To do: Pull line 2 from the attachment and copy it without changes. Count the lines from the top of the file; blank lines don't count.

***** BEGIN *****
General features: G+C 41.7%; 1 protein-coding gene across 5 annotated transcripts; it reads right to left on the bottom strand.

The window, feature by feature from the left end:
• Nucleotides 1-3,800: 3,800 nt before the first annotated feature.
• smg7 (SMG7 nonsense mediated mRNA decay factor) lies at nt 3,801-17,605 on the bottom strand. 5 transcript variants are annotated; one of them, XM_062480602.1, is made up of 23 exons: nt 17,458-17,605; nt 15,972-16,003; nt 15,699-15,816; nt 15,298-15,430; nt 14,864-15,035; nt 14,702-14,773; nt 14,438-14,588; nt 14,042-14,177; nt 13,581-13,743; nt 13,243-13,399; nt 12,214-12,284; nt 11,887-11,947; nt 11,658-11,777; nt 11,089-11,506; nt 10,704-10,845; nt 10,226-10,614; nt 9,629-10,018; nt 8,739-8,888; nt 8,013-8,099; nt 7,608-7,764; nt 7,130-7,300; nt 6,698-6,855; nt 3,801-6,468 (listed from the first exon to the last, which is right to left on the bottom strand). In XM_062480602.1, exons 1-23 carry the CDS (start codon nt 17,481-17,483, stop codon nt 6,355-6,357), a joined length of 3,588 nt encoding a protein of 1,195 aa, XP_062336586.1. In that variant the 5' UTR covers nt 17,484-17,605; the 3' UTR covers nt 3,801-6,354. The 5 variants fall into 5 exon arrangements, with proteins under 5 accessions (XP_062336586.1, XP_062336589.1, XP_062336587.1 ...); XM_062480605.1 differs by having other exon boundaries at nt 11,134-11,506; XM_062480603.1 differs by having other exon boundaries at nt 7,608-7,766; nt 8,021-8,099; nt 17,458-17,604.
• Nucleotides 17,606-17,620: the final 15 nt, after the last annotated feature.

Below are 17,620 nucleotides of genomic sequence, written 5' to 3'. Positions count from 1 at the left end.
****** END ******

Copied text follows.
The window, feature by feature from the left end: